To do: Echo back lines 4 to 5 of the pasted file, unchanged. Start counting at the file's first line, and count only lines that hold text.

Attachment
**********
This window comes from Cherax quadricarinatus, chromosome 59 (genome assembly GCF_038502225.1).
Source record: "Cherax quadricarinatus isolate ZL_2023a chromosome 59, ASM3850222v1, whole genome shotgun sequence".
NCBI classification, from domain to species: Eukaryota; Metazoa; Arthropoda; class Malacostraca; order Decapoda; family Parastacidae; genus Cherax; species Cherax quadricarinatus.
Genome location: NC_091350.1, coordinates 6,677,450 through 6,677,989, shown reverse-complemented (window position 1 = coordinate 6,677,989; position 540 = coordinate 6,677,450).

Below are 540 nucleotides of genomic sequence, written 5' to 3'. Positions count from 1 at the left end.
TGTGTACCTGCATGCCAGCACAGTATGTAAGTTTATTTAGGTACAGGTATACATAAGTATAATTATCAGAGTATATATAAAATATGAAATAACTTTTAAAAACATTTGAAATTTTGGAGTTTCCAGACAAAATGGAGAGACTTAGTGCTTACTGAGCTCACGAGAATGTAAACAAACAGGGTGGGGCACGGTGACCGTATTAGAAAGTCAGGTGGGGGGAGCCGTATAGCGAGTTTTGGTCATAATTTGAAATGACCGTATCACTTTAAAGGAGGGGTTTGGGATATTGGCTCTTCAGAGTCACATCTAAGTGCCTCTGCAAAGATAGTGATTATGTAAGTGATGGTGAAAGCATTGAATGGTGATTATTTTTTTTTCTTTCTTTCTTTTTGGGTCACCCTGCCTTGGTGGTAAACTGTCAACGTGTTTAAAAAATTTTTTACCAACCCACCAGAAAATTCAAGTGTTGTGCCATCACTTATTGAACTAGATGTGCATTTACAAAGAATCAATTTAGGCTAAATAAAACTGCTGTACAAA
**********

Genome location: NC_091350.1, coordinates 6,677,450 through 6,677,989, shown reverse-complemented (window position 1 = coordinate 6,677,989; position 540 = coordinate 6,677,450).

Below are 540 nucleotides of genomic sequence, written 5' to 3'. Positions count from 1 at the left end.